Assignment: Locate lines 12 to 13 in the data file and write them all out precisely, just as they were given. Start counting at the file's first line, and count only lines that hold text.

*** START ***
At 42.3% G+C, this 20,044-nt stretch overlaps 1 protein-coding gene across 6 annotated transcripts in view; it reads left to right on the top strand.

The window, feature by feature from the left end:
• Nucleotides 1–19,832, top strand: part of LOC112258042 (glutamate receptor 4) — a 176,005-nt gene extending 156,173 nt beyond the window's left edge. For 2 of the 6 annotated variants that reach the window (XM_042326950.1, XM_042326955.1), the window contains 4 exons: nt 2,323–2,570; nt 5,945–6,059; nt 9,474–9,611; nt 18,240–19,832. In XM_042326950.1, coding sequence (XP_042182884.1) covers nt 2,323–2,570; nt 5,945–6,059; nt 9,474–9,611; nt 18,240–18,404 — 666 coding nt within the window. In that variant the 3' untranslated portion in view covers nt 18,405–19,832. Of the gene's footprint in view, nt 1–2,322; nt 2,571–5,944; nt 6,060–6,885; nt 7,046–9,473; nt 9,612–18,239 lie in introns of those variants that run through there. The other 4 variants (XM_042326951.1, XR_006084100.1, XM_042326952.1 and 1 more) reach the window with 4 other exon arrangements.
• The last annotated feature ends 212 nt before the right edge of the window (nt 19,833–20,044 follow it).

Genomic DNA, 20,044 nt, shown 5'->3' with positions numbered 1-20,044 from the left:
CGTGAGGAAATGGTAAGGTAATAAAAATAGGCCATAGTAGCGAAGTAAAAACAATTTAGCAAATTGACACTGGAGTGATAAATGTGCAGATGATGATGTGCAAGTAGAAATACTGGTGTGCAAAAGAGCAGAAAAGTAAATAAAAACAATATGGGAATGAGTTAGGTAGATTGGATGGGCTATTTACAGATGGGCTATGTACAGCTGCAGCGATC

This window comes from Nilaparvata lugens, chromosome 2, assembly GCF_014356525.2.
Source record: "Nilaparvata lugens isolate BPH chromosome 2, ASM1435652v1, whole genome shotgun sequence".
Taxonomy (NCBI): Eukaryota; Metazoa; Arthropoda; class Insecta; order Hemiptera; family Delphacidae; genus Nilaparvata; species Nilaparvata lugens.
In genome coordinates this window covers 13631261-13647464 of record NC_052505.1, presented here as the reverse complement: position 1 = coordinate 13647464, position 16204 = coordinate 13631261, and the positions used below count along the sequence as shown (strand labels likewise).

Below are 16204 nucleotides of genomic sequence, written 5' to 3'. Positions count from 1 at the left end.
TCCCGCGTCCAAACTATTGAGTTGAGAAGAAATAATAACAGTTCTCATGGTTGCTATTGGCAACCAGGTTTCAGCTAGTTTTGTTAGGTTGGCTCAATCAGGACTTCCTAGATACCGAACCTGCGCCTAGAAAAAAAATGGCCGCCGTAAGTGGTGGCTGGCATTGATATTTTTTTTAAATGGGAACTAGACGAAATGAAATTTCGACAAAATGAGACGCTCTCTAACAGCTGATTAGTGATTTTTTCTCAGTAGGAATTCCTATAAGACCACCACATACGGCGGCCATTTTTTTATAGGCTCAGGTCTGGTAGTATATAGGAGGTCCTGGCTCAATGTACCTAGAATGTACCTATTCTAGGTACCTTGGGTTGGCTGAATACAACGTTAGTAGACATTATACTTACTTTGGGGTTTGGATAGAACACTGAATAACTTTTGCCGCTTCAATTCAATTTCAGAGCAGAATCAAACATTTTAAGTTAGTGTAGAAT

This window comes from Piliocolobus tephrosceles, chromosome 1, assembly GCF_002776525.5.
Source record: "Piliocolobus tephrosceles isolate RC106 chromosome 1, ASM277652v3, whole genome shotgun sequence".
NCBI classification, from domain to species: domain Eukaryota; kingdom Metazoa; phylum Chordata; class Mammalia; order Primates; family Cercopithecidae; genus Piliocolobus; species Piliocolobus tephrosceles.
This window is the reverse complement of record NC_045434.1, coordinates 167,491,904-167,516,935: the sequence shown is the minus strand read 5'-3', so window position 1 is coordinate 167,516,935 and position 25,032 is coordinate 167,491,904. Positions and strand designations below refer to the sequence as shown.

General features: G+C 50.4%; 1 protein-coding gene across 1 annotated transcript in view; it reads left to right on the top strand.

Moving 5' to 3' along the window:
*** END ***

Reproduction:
TCCCGCGTCCAAACTATTGAGTTGAGAAGAAATAATAACAGTTCTCATGGTTGCTATTGGCAACCAGGTTTCAGCTAGTTTTGTTAGGTTGGCTCAATCAGGACTTCCTAGATACCGAACCTGCGCCTAGAAAAAAAATGGCCGCCGTAAGTGGTGGCTGGCATTGATATTTTTTTTAAATGGGAACTAGACGAAATGAAATTTCGACAAAATGAGACGCTCTCTAACAGCTGATTAGTGATTTTTTCTCAGTAGGAATTCCTATAAGACCACCACATACGGCGGCCATTTTTTTATAGGCTCAGGTCTGGTAGTATATAGGAGGTCCTGGCTCAATGTACCTAGAATGTACCTATTCTAGGTACCTTGGGTTGGCTGAATACAACGTTAGTAGACATTATACTTACTTTGGGGTTTGGATAGAACACTGAATAACTTTTGCCGCTTCAATTCAATTTCAGAGCAGAATCAAACATTTTAAGTTAGTGTAGAAT

This window comes from Piliocolobus tephrosceles, chromosome 1, assembly GCF_002776525.5.